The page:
NVIDIA’s Jetson Nano is basically an artificial intelligence computer that makes it possible to create millions of intelligent systems. Available as a $99 devkit for developers and the $129 production-ready module, this tiny CUDA-X AI computer delivers 472 GFLOPS of compute performance for running modern AI workloads and is highly power-efficient, consuming as little as 5 watts. Not only does it support high-resolution sensors, process many sensors in parallel and run multiple modern neural networks on each sensor stream, it also supports many popular AI frameworks, making it easy for developers to integrate their preferred models and frameworks into the product. Read more for a video showing Intelligent Video Analytics for 8 channels at 1080P 30FPS powered by DeepStream SDK running on a Jetson Nano.
NVIDIA has developed a deep learning model capable of transforming rough sketches into photorealistic art, thanks to generative adversarial networks, or GANs, to convert segmentation maps into lifelike images. GauGAN, a tribute to post-Impressionist painter Paul Gauguin, is the interactive app using the model. “It’s much easier to brainstorm designs with simple sketches, and this technology is able to convert sketches into highly realistic images,” said Bryan Catanzaro, vice president of applied deep learning research at NVIDIA. Read more for a video and additional information.
NVIDIA’s GeForce RTX 2080 Ti is a pricey graphics card to say the least, but things just got a lot more expensive, thanks to Colorful’s limited edition iGame Kudan model. This Steampunk-inspired card will be limited to just 1,000-units and priced at a whopping $3,000. It’s not all about the looks, as it does come factory overclocked to 1,800MHz, and for comparison, the Founder’s Edition clocks in at 1,635MHz, while 1,545MHz for a reference card. Other upgrades include a triple-slot cooler that combines air and water cooling with three fans as well as numerous heatpipes. Read more for additional pictures and information.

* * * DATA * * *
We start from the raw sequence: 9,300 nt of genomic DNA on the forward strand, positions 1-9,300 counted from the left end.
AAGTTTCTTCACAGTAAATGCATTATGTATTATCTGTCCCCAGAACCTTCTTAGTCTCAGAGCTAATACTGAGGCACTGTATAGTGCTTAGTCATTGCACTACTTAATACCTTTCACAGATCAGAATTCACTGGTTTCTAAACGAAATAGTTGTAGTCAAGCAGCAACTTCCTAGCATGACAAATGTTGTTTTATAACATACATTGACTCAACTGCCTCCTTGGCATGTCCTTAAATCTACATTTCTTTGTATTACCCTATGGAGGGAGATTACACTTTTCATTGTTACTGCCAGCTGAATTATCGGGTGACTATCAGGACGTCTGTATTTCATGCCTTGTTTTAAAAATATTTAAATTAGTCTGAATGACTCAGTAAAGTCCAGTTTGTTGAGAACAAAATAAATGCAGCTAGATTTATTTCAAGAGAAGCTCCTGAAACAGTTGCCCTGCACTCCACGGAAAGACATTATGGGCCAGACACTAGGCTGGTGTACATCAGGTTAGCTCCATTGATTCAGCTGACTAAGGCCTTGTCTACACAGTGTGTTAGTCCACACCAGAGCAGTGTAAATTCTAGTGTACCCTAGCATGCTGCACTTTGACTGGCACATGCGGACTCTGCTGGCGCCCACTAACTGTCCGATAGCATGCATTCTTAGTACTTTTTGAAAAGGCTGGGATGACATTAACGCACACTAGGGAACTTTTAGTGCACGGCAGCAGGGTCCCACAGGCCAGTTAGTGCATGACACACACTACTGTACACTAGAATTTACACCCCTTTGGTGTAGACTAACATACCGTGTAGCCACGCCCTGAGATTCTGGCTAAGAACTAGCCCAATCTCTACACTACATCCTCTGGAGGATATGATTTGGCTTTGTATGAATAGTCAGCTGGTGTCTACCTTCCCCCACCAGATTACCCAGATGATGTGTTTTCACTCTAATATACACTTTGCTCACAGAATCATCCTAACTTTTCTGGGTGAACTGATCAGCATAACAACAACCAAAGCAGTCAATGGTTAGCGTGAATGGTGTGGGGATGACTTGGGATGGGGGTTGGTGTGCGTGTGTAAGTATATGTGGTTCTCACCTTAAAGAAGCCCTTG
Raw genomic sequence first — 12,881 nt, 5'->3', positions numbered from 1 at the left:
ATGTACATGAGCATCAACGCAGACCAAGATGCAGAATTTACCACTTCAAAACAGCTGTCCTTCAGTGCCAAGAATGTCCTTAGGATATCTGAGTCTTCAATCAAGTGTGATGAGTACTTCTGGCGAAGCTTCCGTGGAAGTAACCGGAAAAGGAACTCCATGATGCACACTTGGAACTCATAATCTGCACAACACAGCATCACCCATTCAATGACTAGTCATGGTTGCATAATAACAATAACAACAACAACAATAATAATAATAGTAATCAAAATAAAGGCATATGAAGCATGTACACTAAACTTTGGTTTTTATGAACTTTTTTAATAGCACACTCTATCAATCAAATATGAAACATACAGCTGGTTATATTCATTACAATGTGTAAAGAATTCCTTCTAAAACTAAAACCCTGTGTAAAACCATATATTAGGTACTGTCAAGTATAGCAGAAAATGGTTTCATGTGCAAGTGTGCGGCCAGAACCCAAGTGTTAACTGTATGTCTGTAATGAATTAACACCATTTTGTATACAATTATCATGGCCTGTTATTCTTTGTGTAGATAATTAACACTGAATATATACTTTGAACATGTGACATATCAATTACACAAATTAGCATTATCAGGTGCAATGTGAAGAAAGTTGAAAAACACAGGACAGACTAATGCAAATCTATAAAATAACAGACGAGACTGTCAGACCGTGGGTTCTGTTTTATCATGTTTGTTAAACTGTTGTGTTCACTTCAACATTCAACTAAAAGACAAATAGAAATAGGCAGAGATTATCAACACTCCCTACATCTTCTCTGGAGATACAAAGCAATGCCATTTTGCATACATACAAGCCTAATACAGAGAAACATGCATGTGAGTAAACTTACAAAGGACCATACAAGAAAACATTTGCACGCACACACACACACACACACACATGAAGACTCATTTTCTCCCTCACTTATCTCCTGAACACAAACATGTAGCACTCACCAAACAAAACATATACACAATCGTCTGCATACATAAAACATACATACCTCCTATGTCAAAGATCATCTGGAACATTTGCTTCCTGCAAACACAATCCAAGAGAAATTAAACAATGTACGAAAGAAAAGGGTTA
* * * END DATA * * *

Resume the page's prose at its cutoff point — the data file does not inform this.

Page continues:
Photo credit: Laptop Mag
Micro-Star International’s (MSI) GS75 Stealth proves that gaming laptops don’t need to be bulky, as it features the latest GeForce RTX 2080 graphics in a svelte 2.2 kg package with dimensions up to 60% smaller than regular 17″ laptops. Its immersive 17.3″ 144Hz IPS-level display provides gamers a panoramic view of the playing field, while the golden hinge accent and aluminum alloy add to both rigidity and aesthetics. There’s also an extra-large touchpad with a silky smooth glass surface for improved responsiveness and pinpoint accuracy. Boasting the first passive radiator design on laptop speakers, the GS75 is able to deliver stunning audio bass and ‘extra oomph’. Read more for another video review and additional information.
For those unfamiliar with NVIDIA G-Sync, it’s basically a proprietary adaptive sync technology developed aimed primarily at eliminating screen tearing and the need for software alternatives such as Vsync. It eliminates screen tearing by allowing a video display to adapt to the frame rate of the output device (GPU) rather than it adapting to the display, which could traditionally be refreshed halfway through the process of a frame being output by the device, resulting in screen tearing, or two or more frames being shown at once. NVIDIA announced at CES 2019 that it would support some of AMD’s FreeSync displays, thanks to a new GeForce GPU driver. Read more for another video and additional information.